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PMR Type 2

by Administrator on July 22, 2010

I hadn’t heard of this before a few days ago, when I was fact checking some of the info on Fujifilm’s video interview around its breakthrough with IBM in tape capacity.  I had thought that the IBM-Fujifilm tape capacity demonstration showed the application of PMR head technology to a new tape coating that used BaFe particles to achieve the great density improvement.  (Disk technology has been borrowed repeatedly by the tape guys in density improvement.) 

Anyway, in the video review process, Rich Gadomski at Fujifilm deleted all of our crawls on the video (text appearing under the speaker as he talks) that referenced Perpendicular Magnetic Recording heads.  He said that the demo used standard GMR heads only.

Was I wrong?  Had to find out.  So, I contacted IBM.  Here is the email exchange:

Hi Jon,

thanks for your request.

In fact it is a joint release and joint work with Fujjifilm. You find the press announcement here: http://www.zurich.ibm.com/news/10/storage.html

Regarding your second question, I am in contact with the project leader. Expect an answer tomorrow.

For which trade media are you writing? Are you usually covering storage topics? Let me know if you want to be informed about further milestones in this area and/or other areas of your interest in which we have acitvities.

Best regards,
Nicole

Nicole Herfurth
Communications/Media Relations
IBM Research — Zurich

Nicole gave the question to the brainiacs at IBM who worked on the demo.  She got back to me with this.

Evangelos Eleftheriou, Storage research leader at IBM Research – Zürich, confirmed:
For the 29.5 Gbit/in2 demo we used flexible tape media based on ultra-fine, perpendicularly-oriented BaFe particles.

Please also note, that we’ve demonstrated 29.5 Gbit/in2 which would enable cartridge capacities that could hold up to 35 trillion bytes (terabytes) of uncompressed data.

Just to be sure that nothing was being lost in translation, I emailed her again.

Thanks again for the response. But, I am not sure if I am communicating or understanding properly here.

I know that BaFe media presents perpendicularly-oriented particles. Does that mean that PMR approaches are used to write data to the media? Isn’t a PMR head simply a modified GMR head? That still isn’t coming through to me.

Tape has, over the past couple of years, improved capacity in part by “borrowing” head technology developed for disk drives. GMR heads are an example — they were developed in the disk world, then ported to tape. A couple of years ago, when parallel recording was facing a superparamagnetic limit that would restrict disk recording density, perpendicular recording was introduced. That technology seems to have been ported to tape now, with this development, yielding dramatic tape density improvement as well. Am I correct in this assumption?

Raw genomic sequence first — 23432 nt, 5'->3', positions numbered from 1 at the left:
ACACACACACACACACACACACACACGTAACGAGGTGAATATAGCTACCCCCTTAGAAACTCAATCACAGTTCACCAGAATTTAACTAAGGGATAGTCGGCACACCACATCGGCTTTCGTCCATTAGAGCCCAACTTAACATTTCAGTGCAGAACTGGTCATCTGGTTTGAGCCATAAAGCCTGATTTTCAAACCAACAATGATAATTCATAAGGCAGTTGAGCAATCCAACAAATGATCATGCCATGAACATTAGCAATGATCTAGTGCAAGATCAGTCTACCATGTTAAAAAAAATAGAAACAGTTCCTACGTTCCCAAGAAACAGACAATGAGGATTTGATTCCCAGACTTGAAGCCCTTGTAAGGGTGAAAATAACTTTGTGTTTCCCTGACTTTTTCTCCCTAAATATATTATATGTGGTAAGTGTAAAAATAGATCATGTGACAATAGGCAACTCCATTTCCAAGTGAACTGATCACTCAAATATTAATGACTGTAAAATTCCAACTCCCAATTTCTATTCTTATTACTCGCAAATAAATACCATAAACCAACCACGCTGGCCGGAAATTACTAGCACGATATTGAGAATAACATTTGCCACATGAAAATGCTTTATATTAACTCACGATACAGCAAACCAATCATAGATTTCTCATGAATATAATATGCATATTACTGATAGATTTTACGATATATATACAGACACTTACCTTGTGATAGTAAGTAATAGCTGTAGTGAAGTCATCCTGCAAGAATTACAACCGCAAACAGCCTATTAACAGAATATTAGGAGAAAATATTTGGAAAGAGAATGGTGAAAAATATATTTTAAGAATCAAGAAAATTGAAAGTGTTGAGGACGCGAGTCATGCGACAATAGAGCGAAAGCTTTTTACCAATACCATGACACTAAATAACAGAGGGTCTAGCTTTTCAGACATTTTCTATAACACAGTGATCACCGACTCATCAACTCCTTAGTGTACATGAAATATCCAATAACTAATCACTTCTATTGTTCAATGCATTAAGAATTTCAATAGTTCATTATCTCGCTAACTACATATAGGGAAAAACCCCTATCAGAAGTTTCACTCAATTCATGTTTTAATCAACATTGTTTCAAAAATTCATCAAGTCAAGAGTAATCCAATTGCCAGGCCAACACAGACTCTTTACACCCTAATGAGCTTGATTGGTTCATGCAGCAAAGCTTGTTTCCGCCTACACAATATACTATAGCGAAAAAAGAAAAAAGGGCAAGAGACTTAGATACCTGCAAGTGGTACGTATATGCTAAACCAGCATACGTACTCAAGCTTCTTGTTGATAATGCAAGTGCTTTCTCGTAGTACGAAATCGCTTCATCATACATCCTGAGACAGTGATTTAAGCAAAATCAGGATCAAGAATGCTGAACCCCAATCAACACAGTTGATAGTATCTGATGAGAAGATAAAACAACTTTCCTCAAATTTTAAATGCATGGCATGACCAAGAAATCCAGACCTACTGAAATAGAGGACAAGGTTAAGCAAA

Secondly, is there an outside theoretical limit to the density achievable with this new tape technology? Cartridge capacities start at 35TB. Where do they max out? With disks, the theoretical limit of density enabled by PMR is placed at 800Gb per square inch. That seems to be the reason for introducing new bit patterned media, which promises a next gen disk drive of 40+ TB on a 2.5inch drive. Do we know what the limit is on this technology with respect to tape density? Is there another generation in the wings?

Lots of questions, the first being the most important.

She followed up with another ping of her scientist, inadvertantly copying me on her email to him — which I include here because it is a gem of a statement itself and provides great insight into the view of the blogosphere and IT trade press writers generally held by most vendors:

Hi Evangelos,

I guess I have to ask you again to take a look at the journalist’s request. At least he really tries to be correct.

Best regards,
Nicole

Well, I try to be accurate.  Anyway, here was the answer.

Hi Jon,

It took a while but here is an answer from Evangelos to your questions:

1. Fujifilm has manufacured media based on ultra-fine perpendicularly, longitudinally, or randomly -oriented BaFe particles.

2. For the demo we used perpendicularly-oriented BaFe media with standard write/read head technology. I should emphasize that the perpendicularly-oriented BaFe medium does not support “soft underlayer” as in PMR recording for HDDs. In HDD PMR this magnetically soft underlayer is essential and can be effectively considered as part of the write head (which in the case of “real” PMR is a monopole), making the write head more efficient. However, in our demo the perpendicular orientation of the BaFe particles still gave a substantial boost in SNR performance. This type of recording is some times called type 2 PMR.

3. It is correct that the tape industry follows the developments of the HDD industry regarding head technology. GMR read sensors were introduced by some vendors in tape drive systems only 3 to 4 years ago.

4. In the magnetic recording industry there have always been limits that turn out to be wrong. I wouldn’t risk quoting an areal recording limit for tape because such a limit depends on many different things. I could only mention that for “particulate” flexible tape media 100 Gbit/in2 might be possible. Remains to be seen!

Can you tell us when your article/video goes live?

Sure will, Nicole.  It will post shortly. 

So, Type 2 PMR emerges.  It uses the perpendicular orientation properties of the media coating itself, rather than a specialty head, to align bit magnetic fields perpendicularly on the media.

Your moment of geek for the day.

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